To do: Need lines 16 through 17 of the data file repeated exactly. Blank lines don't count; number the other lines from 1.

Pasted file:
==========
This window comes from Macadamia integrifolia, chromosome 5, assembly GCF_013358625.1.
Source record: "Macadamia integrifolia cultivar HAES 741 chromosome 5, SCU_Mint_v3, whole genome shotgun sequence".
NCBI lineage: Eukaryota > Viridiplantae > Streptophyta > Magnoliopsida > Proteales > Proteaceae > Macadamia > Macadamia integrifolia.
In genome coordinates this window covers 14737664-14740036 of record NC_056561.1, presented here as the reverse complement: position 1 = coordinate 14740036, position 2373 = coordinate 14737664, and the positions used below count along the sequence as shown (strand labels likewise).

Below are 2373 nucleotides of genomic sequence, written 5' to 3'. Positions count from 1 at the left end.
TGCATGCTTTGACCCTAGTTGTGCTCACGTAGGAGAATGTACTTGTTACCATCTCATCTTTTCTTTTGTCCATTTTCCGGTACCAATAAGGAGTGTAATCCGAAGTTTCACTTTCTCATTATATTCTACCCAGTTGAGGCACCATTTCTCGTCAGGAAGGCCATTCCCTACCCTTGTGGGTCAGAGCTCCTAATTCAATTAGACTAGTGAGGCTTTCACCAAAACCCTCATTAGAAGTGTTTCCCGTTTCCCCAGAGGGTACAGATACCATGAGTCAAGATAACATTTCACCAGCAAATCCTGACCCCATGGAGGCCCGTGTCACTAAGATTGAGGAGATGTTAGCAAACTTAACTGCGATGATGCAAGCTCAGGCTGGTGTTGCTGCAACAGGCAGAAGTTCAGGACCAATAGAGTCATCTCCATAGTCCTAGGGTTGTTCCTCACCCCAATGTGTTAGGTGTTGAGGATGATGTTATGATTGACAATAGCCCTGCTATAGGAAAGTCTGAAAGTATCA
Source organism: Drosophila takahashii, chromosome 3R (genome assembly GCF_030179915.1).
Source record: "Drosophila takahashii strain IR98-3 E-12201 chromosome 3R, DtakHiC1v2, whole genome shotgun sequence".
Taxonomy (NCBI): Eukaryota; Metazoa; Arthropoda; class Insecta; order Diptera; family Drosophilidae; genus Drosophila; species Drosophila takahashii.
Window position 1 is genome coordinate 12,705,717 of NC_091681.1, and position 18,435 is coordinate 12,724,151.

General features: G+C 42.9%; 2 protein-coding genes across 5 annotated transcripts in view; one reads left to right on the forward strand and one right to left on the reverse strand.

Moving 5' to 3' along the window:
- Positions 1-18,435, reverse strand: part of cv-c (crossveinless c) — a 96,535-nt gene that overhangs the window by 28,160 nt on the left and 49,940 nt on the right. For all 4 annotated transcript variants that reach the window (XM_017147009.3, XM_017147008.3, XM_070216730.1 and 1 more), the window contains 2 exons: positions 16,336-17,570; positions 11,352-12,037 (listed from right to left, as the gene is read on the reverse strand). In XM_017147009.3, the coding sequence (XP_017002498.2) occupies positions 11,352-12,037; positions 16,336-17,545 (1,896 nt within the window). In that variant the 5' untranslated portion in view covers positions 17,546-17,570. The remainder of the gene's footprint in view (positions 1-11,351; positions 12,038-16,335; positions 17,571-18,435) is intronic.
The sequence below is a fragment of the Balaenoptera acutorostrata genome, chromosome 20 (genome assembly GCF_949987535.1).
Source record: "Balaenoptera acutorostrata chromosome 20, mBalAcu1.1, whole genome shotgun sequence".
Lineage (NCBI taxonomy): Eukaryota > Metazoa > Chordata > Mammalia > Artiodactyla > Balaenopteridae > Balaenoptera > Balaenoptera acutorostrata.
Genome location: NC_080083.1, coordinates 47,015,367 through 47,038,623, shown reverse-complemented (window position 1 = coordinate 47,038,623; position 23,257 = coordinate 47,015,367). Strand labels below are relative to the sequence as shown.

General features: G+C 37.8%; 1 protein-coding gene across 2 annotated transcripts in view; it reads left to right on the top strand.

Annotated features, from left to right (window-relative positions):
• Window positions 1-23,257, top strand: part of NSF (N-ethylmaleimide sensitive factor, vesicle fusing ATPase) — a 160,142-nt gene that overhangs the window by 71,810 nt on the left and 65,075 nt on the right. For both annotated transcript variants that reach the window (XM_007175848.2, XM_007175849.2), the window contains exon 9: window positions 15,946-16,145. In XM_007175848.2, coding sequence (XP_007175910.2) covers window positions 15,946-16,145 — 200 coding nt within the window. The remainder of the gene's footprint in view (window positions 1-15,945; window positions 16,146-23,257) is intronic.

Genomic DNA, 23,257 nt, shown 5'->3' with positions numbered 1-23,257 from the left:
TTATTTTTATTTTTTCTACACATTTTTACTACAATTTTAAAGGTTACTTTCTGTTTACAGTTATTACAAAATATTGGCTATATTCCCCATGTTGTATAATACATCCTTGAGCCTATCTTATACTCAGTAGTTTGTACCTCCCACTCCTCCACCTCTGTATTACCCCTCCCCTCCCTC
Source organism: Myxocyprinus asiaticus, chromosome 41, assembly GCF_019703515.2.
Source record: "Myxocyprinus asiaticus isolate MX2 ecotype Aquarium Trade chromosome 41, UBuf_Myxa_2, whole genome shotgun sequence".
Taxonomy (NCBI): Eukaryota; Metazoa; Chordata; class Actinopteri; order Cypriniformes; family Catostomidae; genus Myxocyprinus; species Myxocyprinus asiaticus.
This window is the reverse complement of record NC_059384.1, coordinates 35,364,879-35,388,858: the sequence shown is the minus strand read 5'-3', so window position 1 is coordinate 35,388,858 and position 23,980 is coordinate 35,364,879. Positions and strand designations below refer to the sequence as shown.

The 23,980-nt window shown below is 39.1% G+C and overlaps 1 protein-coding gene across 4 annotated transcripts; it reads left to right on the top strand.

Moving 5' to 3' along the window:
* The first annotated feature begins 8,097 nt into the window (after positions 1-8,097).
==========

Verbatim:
Lineage (NCBI taxonomy): Eukaryota > Metazoa > Chordata > Mammalia > Artiodactyla > Balaenopteridae > Balaenoptera > Balaenoptera acutorostrata.
Genome location: NC_080083.1, coordinates 47,015,367 through 47,038,623, shown reverse-complemented (window position 1 = coordinate 47,038,623; position 23,257 = coordinate 47,015,367). Strand labels below are relative to the sequence as shown.